And the books that were mentioned the most… (drum roll, please):

All Harry Potter books.jpg1. The Harry Potter series by J.K. Rowling (41 times) As a die-hard Harry Potter fan, I couldn’t agree more, but I was surprised that Harry beat out Frodo.

I was on the edge of my seat for every single Harry Potter book. Whenever I thought I had figured it all out, Rowling took her story in another direction and surprised me every time. She made me gasp, cry and laugh in a way I never have while reading a book. It was an unforgettable ride.

But as much as I loved that thrilling, spine tingling first time, it was in the re-reading where I discovered the true magic. Rowling planned out all seven books before the first one was even accepted for publication. All the books are full of subtle, deftly hidden clues and wonderful misdirection that are a delight to discover. For more about the joy of reading a favorite book over and over, check out Jen’s excellent post on the subject.

Now, on to the runner-ups. Although they didn’t make the top ten list, here are the children’s and young adult books that were mentioned multiple times. They’re in alphabetical order by author.

Read more…

9 thoughts on “What book would you read for the first time again?

  1. I’m a die hard Frances Hodgson Burnett fan. I read The Secret Garden and The Little Princess more times than I could count. I still have the books and pick them up every once in a while just for fun. They, more so than any other books I ever read, were able to create a new and magical universe that I could hide and pretend in for hours and I loved them dearly. I think The Secret Garden is what planted the seed (hee) for my love of gardening and flowers now, and for that I’m truly thankful!

    I was also a huge fan of the Trixie Belden series. I loved (and still love )mysteries but I loved these books more than the Nancy Drew I read. I have seen them in bookstores again lately and been highly tempted to pick them up — just for me, since I have only boys and they’re not really interested in “girly” mystery stories. 🙂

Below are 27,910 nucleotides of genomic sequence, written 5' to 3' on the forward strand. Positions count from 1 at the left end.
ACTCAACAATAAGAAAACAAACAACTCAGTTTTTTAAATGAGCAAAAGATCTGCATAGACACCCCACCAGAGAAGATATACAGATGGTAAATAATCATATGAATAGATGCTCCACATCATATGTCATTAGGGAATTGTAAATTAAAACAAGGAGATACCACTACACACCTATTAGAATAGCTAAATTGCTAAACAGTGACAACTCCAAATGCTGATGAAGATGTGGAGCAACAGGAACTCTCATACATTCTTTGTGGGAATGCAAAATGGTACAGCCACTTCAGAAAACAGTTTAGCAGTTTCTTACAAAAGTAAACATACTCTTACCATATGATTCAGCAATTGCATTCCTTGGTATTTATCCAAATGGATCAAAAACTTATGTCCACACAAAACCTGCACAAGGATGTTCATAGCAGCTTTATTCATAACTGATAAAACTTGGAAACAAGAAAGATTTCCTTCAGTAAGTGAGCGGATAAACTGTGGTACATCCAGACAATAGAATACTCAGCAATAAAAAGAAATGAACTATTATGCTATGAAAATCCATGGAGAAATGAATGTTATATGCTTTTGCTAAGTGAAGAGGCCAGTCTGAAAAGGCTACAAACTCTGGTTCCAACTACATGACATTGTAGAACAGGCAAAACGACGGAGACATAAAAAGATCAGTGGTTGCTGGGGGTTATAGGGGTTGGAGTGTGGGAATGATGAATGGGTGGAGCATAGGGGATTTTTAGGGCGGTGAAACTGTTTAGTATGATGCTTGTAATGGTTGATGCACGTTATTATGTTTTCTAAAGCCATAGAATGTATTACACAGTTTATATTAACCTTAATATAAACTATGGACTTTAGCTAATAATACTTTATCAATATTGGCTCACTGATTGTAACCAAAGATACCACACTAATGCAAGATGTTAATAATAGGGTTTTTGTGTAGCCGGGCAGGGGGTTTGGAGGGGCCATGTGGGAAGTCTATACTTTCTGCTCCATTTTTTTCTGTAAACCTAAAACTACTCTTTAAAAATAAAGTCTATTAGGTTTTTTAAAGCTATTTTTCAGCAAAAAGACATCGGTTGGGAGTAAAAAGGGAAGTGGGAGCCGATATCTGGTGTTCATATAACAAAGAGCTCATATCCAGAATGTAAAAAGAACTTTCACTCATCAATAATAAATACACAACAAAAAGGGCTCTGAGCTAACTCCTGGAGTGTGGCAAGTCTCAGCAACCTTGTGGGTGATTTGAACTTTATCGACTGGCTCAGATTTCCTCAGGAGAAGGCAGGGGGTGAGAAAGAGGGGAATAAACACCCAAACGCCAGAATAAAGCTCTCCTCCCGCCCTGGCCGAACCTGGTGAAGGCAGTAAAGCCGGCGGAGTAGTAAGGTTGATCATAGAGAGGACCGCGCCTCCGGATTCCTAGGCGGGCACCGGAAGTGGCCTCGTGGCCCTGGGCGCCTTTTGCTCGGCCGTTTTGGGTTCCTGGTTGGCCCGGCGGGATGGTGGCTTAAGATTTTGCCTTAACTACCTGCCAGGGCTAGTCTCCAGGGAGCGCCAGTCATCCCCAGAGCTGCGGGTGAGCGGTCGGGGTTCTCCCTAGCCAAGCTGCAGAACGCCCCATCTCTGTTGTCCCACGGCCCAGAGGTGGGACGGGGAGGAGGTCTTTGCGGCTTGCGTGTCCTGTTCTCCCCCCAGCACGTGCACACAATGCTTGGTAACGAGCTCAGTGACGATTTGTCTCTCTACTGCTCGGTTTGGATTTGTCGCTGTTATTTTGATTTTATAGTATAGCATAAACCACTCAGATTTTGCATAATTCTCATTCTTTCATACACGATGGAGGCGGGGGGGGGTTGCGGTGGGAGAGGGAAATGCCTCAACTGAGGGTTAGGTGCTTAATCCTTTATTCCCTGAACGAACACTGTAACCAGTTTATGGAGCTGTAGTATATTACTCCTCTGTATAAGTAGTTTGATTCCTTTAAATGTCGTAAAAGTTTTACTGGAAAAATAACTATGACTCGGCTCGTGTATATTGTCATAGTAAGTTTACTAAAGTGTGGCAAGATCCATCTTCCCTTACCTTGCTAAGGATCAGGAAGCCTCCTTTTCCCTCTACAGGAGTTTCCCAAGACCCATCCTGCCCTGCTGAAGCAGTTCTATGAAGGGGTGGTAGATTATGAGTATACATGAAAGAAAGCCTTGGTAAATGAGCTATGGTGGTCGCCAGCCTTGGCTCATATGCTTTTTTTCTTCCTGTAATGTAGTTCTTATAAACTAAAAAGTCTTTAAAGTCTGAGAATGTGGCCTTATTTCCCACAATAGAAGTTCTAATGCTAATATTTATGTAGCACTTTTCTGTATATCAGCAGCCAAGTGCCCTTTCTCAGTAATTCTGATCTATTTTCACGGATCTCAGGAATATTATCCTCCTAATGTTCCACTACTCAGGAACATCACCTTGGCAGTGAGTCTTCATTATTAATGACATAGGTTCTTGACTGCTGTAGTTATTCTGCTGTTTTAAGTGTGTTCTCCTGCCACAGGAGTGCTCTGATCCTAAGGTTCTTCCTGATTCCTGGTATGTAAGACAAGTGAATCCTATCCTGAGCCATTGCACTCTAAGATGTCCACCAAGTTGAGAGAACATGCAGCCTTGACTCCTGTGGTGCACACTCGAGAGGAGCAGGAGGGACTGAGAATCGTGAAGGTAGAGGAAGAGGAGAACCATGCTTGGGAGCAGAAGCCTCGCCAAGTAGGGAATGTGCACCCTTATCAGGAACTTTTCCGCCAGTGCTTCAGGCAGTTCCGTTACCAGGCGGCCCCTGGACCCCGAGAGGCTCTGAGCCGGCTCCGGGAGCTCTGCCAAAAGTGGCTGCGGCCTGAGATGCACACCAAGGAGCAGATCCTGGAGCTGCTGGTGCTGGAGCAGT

2. What book would you pick to re-experience?

    Wow, I probably have a long list too! lol

    However, I’d definitely include To Kill a Mockingbird, The Hobbit and The Lord of the Rings Trilogy.

    The Velveteen Rabbit by Margery Williams still makes me cry! 😉

    I’d also list Uncle Wiggily books by Howard Roger Garis, the Babar books by Jean de Brunhoff, and last but not least, anything by Beatrix Potter and Dr. Seuss. In fact, I learned to read using One Fish Two Fish Red Fish Blue Fish by Dr. Seuss, so that had a big impact on me. 😉

  3. What a great post and question! There are so many books I remember reading with relish, and I’d want to re-experience that feeling again:

    1. THE ONCE AND FUTURE KING by T. H. Whyte

    2. THE CRYSTAL CAVE (and the sequels to this book) by Mary Stewart

    3. THE OUTSIDERS by S. E. Hinton

    4. THE CATCHER IN THE RYE by J. D. Salinger

    5. TO KILL A MOCKINGBIRD by Harper Lee

    6. THE HARRY POTTER SERIES by J. K. Rowling

    These books had such profound impacts on me. I even read TO KILL A MOCKINGBIRD and HARRY POTTER as an adult, and I can still remember the thrill I felt for having discovered such wonderful worlds and amazing stories.

    And you had to know there would be Arthurian literature on my list. 🙂

  4. Oh, Dr. Seuss — of course, could never be left out! Should not, could not, would not. 🙂

    T, I somehow missed the Nancy Drew experience when I was growing up. Maybe my library didn’t have them on display so I never became aware, or maybe I just got into something else, but I was always sort of sorry I didn’t discover them back then.

  5. You know, I’d mentioned wanting to reread The Once and Future King, but keep putting it off.. and then yesterday I glanced at my bookshelf and thought it might actually be The Crystal Cave I’m hankering for. 🙂

  6. Pingback: The First Time Again — What Book Would You Read For the First … | ReadersRegion.Com